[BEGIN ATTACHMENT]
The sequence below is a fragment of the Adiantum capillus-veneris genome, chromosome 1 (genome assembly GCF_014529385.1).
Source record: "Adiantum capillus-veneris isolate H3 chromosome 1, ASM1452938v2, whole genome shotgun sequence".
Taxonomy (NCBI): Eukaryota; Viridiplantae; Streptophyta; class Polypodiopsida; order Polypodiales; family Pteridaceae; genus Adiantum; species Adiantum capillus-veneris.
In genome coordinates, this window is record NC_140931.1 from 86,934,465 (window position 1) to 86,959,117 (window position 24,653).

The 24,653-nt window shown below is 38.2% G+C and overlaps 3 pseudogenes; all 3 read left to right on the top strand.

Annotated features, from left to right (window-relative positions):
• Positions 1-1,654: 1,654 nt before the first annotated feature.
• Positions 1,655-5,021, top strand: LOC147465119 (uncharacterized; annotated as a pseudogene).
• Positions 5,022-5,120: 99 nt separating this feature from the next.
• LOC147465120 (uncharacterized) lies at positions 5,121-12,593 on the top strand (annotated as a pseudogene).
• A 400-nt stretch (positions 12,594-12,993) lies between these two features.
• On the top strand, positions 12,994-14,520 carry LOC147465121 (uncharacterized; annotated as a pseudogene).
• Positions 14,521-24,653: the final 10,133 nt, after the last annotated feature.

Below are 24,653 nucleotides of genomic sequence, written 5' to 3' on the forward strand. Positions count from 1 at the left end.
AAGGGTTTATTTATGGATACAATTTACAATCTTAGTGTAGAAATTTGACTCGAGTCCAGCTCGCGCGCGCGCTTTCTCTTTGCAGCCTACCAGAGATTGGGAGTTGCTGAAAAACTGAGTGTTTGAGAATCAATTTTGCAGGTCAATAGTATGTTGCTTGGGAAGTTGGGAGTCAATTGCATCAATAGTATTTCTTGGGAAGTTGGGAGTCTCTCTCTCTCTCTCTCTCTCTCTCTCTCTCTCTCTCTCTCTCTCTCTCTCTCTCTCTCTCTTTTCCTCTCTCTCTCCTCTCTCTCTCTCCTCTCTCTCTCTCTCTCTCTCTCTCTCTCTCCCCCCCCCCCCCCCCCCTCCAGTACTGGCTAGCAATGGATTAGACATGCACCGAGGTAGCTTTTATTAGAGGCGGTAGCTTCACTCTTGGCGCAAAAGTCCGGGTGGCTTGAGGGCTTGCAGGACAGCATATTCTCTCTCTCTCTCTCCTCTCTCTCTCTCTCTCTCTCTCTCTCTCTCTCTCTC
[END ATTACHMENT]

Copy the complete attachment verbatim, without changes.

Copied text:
The sequence below is a fragment of the Adiantum capillus-veneris genome, chromosome 1 (genome assembly GCF_014529385.1).
Source record: "Adiantum capillus-veneris isolate H3 chromosome 1, ASM1452938v2, whole genome shotgun sequence".
Taxonomy (NCBI): Eukaryota; Viridiplantae; Streptophyta; class Polypodiopsida; order Polypodiales; family Pteridaceae; genus Adiantum; species Adiantum capillus-veneris.
In genome coordinates, this window is record NC_140931.1 from 86,934,465 (window position 1) to 86,959,117 (window position 24,653).

The 24,653-nt window shown below is 38.2% G+C and overlaps 3 pseudogenes; all 3 read left to right on the top strand.

Annotated features, from left to right (window-relative positions):
• Positions 1-1,654: 1,654 nt before the first annotated feature.
• Positions 1,655-5,021, top strand: LOC147465119 (uncharacterized; annotated as a pseudogene).
• Positions 5,022-5,120: 99 nt separating this feature from the next.
• LOC147465120 (uncharacterized) lies at positions 5,121-12,593 on the top strand (annotated as a pseudogene).
• A 400-nt stretch (positions 12,594-12,993) lies between these two features.
• On the top strand, positions 12,994-14,520 carry LOC147465121 (uncharacterized; annotated as a pseudogene).
• Positions 14,521-24,653: the final 10,133 nt, after the last annotated feature.

Below are 24,653 nucleotides of genomic sequence, written 5' to 3' on the forward strand. Positions count from 1 at the left end.
AAGGGTTTATTTATGGATACAATTTACAATCTTAGTGTAGAAATTTGACTCGAGTCCAGCTCGCGCGCGCGCTTTCTCTTTGCAGCCTACCAGAGATTGGGAGTTGCTGAAAAACTGAGTGTTTGAGAATCAATTTTGCAGGTCAATAGTATGTTGCTTGGGAAGTTGGGAGTCAATTGCATCAATAGTATTTCTTGGGAAGTTGGGAGTCTCTCTCTCTCTCTCTCTCTCTCTCTCTCTCTCTCTCTCTCTCTCTCTCTCTCTCTCTCTCTTTTCCTCTCTCTCTCCTCTCTCTCTCTCCTCTCTCTCTCTCTCTCTCTCTCTCTCTCTCCCCCCCCCCCCCCCCCCTCCAGTACTGGCTAGCAATGGATTAGACATGCACCGAGGTAGCTTTTATTAGAGGCGGTAGCTTCACTCTTGGCGCAAAAGTCCGGGTGGCTTGAGGGCTTGCAGGACAGCATATTCTCTCTCTCTCTCTCCTCTCTCTCTCTCTCTCTCTCTCTCTCTCTCTCTCTC